In school, we learn that the United States is a “developed” nation. We learn that we are a free country with a strong economy, an efficient government, and a happy populous. We learn that America is the best nation in the world; anyone would be lucky enough to live here. Based on the definition of a developing country (“a country having a standard of living or level of industrial production well below that possible with financial or technical aid”), the United States would not be considered “developing.”

However, just because we don’t fit into a cookie-cutter definition of what it means to be “developing” does not mean that we have a lot of work to do. Here is why we are not yet fully-developed:

The wage gap. Statistically speaking, females earn 78.3 percent of what men earn for the same job with the same educational background (infoplease.com). People are still treated as lesser because of their gender, even after more than 50 years since the Equal Pay Act was signed into law in 1963 (U.S. Equal Employment Opportunity Commission). Americans have discussed an Equal Rights Amendment for about a century, yet the idea has repeatedly failed.

Institutional racism (particularly regarding African Americans). According to the Center for Economic and Policy Research, African American college graduates have an unemployment rate that is nearly double that of all recent college graduates. Furthermore, the Sentencing Project reports that African Americans serve prison terms that are approximately 20 percent longer than the prison terms that white people serve for essentially the same crime. The Project also found that, for example, African Americans break traffic laws at the same rate as whites but constitute 40 percent of stops by police and 73 percent of arrests at the New Jersey turnpike; they make up a mere 15 percent of the New Jersey population.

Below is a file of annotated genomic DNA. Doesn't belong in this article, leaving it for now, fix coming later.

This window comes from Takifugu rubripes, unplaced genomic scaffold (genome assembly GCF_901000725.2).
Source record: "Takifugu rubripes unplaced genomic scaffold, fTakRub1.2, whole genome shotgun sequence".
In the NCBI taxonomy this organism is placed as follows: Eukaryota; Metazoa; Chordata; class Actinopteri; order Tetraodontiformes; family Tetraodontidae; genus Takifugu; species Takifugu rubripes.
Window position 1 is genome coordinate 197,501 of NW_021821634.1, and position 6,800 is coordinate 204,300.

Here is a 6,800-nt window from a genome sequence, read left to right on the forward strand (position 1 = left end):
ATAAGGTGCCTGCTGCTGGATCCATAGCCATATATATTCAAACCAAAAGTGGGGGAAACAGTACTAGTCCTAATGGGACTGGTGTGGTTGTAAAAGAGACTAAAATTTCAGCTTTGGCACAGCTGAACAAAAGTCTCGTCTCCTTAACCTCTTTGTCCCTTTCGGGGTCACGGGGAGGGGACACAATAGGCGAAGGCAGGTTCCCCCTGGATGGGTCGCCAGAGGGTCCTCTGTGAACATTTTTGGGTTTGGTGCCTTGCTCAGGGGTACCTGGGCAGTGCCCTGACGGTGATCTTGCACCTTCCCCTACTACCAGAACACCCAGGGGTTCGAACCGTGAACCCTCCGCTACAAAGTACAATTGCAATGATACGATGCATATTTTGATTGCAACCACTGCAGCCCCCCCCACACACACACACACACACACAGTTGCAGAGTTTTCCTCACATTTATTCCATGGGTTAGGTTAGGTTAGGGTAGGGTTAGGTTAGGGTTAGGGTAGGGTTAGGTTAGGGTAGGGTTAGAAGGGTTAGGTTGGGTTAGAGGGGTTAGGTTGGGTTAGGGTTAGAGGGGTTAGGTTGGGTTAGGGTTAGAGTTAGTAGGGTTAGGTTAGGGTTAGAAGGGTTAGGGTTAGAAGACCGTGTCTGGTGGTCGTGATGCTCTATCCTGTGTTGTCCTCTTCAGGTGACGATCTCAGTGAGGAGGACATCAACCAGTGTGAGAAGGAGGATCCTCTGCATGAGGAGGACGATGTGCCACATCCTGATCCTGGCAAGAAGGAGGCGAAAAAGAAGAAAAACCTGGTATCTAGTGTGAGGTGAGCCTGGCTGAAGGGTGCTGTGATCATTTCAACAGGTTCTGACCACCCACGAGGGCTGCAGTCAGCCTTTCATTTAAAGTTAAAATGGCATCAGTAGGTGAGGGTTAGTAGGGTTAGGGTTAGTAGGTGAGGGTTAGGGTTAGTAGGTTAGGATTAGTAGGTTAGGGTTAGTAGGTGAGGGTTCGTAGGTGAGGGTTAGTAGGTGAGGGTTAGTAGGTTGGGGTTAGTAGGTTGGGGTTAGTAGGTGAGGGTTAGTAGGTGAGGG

Income inequality. While the U.S. Census Bureau reported a median income of $51,939 for American households (as of September 2014), the Center for Equitable Growth reported that the bottom 90 percent of America’s populous makes an average of only $33,068 per year (as of June 2015). While the top 0.1 percent enjoys an average annual income of about $6,000,000 (Center for Economic Growth), about 15 percent of U.S. citizens are living below the poverty line (U.S. Census Bureau).

Gun violence. Per the Brady Campaign, an average of 90 people die everyday from gun violence. Since 1966, the United States has witnessed 127 mass shootings (4 or more dead by one or two shooters)– 26 in 2016 alone (Mass Shooting Tracker). Assault rifles are still legal, and Americans are still paying the price.

The list of issues in America could go on and on. Now, don’t get me wrong, America has a plethora of great attributes and has made progress that many other nations have yet to make. I am proud to be an American, however, the only way to resolve the conflicts that plague our society is to first acknowledge that there is work to be done. The United States is still developing, too.